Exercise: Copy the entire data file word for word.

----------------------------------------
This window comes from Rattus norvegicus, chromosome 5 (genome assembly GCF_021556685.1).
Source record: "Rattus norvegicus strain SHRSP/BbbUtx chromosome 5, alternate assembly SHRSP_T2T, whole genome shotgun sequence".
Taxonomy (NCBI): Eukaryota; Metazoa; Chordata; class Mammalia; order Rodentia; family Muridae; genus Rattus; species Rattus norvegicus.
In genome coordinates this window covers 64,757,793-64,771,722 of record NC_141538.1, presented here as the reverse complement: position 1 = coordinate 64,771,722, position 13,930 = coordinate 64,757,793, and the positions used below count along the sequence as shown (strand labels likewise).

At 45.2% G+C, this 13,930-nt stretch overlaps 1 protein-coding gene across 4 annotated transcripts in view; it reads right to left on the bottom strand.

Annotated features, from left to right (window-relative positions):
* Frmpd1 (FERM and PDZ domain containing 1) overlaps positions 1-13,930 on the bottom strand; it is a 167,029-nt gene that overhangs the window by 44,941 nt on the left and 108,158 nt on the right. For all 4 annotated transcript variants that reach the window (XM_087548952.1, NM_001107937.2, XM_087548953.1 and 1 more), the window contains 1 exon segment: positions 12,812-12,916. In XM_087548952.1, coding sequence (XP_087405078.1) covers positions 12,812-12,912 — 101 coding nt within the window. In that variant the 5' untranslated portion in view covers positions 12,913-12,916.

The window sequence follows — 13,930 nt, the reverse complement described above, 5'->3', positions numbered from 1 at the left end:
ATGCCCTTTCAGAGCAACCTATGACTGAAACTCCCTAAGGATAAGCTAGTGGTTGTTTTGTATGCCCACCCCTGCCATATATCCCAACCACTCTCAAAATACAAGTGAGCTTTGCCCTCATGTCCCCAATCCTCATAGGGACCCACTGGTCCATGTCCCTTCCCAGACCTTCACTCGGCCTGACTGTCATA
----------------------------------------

This window comes from Rattus norvegicus, chromosome 5 (genome assembly GCF_021556685.1).
Source record: "Rattus norvegicus strain SHRSP/BbbUtx chromosome 5, alternate assembly SHRSP_T2T, whole genome shotgun sequence".
Taxonomy (NCBI): Eukaryota; Metazoa; Chordata; class Mammalia; order Rodentia; family Muridae; genus Rattus; species Rattus norvegicus.
In genome coordinates this window covers 64,757,793-64,771,722 of record NC_141538.1, presented here as the reverse complement: position 1 = coordinate 64,771,722, position 13,930 = coordinate 64,757,793, and the positions used below count along the sequence as shown (strand labels likewise).

At 45.2% G+C, this 13,930-nt stretch overlaps 1 protein-coding gene across 4 annotated transcripts in view; it reads right to left on the bottom strand.

Annotated features, from left to right (window-relative positions):
* Frmpd1 (FERM and PDZ domain containing 1) overlaps positions 1-13,930 on the bottom strand; it is a 167,029-nt gene that overhangs the window by 44,941 nt on the left and 108,158 nt on the right. For all 4 annotated transcript variants that reach the window (XM_087548952.1, NM_001107937.2, XM_087548953.1 and 1 more), the window contains 1 exon segment: positions 12,812-12,916. In XM_087548952.1, coding sequence (XP_087405078.1) covers positions 12,812-12,912 — 101 coding nt within the window. In that variant the 5' untranslated portion in view covers positions 12,913-12,916.

The window sequence follows — 13,930 nt, the reverse complement described above, 5'->3', positions numbered from 1 at the left end:
ATGCCCTTTCAGAGCAACCTATGACTGAAACTCCCTAAGGATAAGCTAGTGGTTGTTTTGTATGCCCACCCCTGCCATATATCCCAACCACTCTCAAAATACAAGTGAGCTTTGCCCTCATGTCCCCAATCCTCATAGGGACCCACTGGTCCATGTCCCTTCCCAGACCTTCACTCGGCCTGACTGTCATA